The Yule Log Lives. Of Course There’s A Westport Connection.

Since 1966 Westporters have celebrated Christmas by gathering together, drinking egg nog, and watching a film loop of a fire burning in a fireplace.

This COVID year — 54 years after it began — the “Yule Log” is more important than ever. With family gatherings smaller, and few options for leaving the house, we’ll take comfort in one old tradition that’s easy to enjoy.

The traditional Yule log …

And we owe it all to a Westporter of yore:  Fred Thrower.

According to Wikipedia — which is usually pretty right, most of the time — Fred was president and CEO of WPIX, Inc.

Inspired by an animated Coca-Cola commercial a year earlier that showed Santa Claus at a fireplace, he envisioned this television program as a televised Christmas gift to those residents of “The Big Apple” who lived in apartments and homes without fireplaces.  This also provided time for employees of the TV station to stay home with their families, instead of working for the usual morning news program.

The original film was shot at Gracie Mansion, the official residence of the Mayor of New York City John Lindsay.  An estimated US $4,000 of advertising (along with a roller derby telecast that night) was canceled on Christmas Eve for the show’s inaugural airing.

Thrower, and WPIX-FM programming director Charlie Whittaker selected the music, largely based on the easy listening format the radio station had at that time, with the likes of Percy Faith (whose rendition of “Joy to the World” is played at the beginning and the end of the telecast), Nat King Cole, Arthur Fiedler and the Boston Pops, Mantovani, and the Ray Conniff Singers to name a few.

During the shoot, the producers removed a protective fire grate so that the blaze could be seen to its best advantage.  Unfortunately, a stray spark damaged a nearby antique rug valued at $4,000.

The “show” was a ratings success. Two years later a new, less jerky, longer (6 minutes, 3 seconds) version was filmed.

For decades the Yule Log quietly, unassumingly, lovingly thrived.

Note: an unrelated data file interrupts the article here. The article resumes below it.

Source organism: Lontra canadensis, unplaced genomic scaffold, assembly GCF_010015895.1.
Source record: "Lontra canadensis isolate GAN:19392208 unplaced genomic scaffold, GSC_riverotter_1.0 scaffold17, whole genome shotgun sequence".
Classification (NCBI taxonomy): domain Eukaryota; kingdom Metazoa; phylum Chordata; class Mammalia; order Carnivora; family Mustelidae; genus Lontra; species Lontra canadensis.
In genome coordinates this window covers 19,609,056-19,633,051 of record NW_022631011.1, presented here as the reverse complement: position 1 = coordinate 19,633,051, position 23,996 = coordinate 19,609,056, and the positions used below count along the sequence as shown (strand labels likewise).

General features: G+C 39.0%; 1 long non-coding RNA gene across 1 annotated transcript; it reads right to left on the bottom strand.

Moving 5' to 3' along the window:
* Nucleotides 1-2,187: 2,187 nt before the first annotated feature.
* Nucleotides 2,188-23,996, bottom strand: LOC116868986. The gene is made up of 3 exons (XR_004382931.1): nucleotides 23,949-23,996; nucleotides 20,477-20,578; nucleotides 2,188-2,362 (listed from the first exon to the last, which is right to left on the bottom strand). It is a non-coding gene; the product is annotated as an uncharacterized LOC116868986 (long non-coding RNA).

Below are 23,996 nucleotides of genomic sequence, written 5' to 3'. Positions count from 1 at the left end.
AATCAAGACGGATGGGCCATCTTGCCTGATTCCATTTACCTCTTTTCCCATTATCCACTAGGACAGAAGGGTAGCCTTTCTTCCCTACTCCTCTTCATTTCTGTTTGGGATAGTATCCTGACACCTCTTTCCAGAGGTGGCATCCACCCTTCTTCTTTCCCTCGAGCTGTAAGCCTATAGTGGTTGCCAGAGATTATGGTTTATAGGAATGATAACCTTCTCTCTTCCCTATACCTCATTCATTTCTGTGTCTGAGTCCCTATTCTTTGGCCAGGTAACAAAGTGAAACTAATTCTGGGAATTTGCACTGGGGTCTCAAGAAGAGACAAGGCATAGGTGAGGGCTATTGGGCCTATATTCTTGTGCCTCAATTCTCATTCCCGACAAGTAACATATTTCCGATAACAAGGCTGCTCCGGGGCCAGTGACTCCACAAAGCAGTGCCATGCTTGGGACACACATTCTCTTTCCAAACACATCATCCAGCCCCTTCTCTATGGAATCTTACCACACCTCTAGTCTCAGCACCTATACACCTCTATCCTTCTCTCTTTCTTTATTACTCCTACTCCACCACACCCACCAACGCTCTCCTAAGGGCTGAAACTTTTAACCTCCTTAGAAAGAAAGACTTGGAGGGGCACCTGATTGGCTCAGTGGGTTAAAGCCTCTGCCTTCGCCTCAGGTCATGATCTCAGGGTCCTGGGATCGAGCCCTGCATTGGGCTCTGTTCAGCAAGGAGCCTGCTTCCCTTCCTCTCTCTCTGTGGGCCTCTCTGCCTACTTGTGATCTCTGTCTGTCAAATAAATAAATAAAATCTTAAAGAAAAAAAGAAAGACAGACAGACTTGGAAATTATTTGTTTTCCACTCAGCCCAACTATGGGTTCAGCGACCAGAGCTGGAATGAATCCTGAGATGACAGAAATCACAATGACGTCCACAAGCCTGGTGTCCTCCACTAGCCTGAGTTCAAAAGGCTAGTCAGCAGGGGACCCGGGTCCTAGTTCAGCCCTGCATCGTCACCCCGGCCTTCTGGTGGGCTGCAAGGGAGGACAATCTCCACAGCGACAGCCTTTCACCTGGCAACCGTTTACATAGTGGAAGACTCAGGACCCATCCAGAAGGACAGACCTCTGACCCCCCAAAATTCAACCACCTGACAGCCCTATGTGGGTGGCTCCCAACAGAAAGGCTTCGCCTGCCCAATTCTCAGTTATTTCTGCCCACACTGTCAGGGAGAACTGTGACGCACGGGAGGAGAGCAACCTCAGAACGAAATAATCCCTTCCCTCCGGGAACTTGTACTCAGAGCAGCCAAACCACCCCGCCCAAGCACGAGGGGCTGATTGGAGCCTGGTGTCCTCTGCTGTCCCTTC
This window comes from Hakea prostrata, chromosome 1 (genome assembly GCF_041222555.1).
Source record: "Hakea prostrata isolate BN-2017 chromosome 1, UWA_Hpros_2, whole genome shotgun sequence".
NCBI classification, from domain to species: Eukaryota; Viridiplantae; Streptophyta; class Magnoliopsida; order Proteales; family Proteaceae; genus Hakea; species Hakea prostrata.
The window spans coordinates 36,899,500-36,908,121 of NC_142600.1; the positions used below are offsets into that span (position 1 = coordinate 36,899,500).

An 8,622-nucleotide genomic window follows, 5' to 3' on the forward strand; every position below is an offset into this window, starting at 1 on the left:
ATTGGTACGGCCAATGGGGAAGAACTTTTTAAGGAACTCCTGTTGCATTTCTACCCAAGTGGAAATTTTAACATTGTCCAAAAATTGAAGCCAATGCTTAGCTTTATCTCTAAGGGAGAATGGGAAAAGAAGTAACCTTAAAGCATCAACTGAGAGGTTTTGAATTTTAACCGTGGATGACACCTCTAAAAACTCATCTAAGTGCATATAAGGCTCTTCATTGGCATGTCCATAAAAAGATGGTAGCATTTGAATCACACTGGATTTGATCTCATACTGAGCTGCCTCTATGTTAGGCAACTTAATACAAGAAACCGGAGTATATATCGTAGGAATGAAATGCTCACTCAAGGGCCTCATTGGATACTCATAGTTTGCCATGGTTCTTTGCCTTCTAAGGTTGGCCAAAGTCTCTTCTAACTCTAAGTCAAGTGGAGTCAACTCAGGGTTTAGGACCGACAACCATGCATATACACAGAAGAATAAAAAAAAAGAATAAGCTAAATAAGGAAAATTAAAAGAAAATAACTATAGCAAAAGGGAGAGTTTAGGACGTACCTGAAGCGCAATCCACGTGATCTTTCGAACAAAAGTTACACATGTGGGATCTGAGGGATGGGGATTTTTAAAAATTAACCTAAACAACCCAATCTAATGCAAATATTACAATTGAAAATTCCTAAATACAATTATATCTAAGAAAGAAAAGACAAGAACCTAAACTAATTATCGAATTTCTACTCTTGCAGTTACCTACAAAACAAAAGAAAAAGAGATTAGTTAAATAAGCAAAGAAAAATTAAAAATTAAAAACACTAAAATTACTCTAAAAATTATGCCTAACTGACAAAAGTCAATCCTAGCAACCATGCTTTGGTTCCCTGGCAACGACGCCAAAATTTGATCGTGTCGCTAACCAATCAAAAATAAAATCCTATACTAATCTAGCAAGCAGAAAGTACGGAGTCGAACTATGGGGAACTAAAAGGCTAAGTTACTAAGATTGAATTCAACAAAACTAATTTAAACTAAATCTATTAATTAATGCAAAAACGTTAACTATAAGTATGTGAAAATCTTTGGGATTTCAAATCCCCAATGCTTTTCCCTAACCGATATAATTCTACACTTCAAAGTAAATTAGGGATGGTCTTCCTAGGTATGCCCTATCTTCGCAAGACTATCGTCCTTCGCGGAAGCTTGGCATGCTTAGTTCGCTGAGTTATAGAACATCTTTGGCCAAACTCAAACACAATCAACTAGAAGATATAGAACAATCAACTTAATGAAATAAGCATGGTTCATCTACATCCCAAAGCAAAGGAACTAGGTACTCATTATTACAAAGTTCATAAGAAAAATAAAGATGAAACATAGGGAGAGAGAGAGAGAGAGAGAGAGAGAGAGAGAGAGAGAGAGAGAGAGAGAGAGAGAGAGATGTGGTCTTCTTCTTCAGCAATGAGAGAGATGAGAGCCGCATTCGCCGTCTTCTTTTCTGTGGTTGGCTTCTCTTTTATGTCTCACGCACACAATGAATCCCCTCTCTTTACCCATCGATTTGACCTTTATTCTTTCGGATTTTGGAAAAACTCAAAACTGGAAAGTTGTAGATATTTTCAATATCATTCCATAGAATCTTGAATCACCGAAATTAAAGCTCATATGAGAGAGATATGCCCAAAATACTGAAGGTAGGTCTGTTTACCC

… and a 3D version.

WPIX is now owned by E.W. Scripps. But the show goes on: tomorrow, Christmas Day, from 5 a.m. to 10 a.m.

The coronavirus has taken so much from us. Thankfully, anyone in the tri-state area can still enjoy this quaint, odd tradition, created by a long-ago Westport neighbor.

And if your family can’t gather here the traditional way, don’t worry. Just grab an iPad, and watch together, virtually.

All you need is Zoom. Just “log” on. Ho ho ho!

5 responses to “The Yule Log Lives. Of Course There’s A Westport Connection.

  1. Interesting story. Recorded the broadcast on VHS tape (really) decades ago, then on disc, then digital to always have a fireplace on (personal) demand year round , before on demand existed. I always wondered how those logs never burned down until I had an “A-ha” moment to realize that it was a short loop that kept repeating.

  2. I remember the Yule Log well back then. Wasn’t quite as dramatic on our crummy black and white TV though.

  3. So fun- great memories of my Uncle Benny warming his…by the fire LOL!

  4. One of my favorite podcasts, 99% Invisible did a story on this a couple of years ago.
    https://99percentinvisible.org/episode/mini-stories-volume-5/4/

  5. Fascinating bit of Westport-related trivia. I had not known that.

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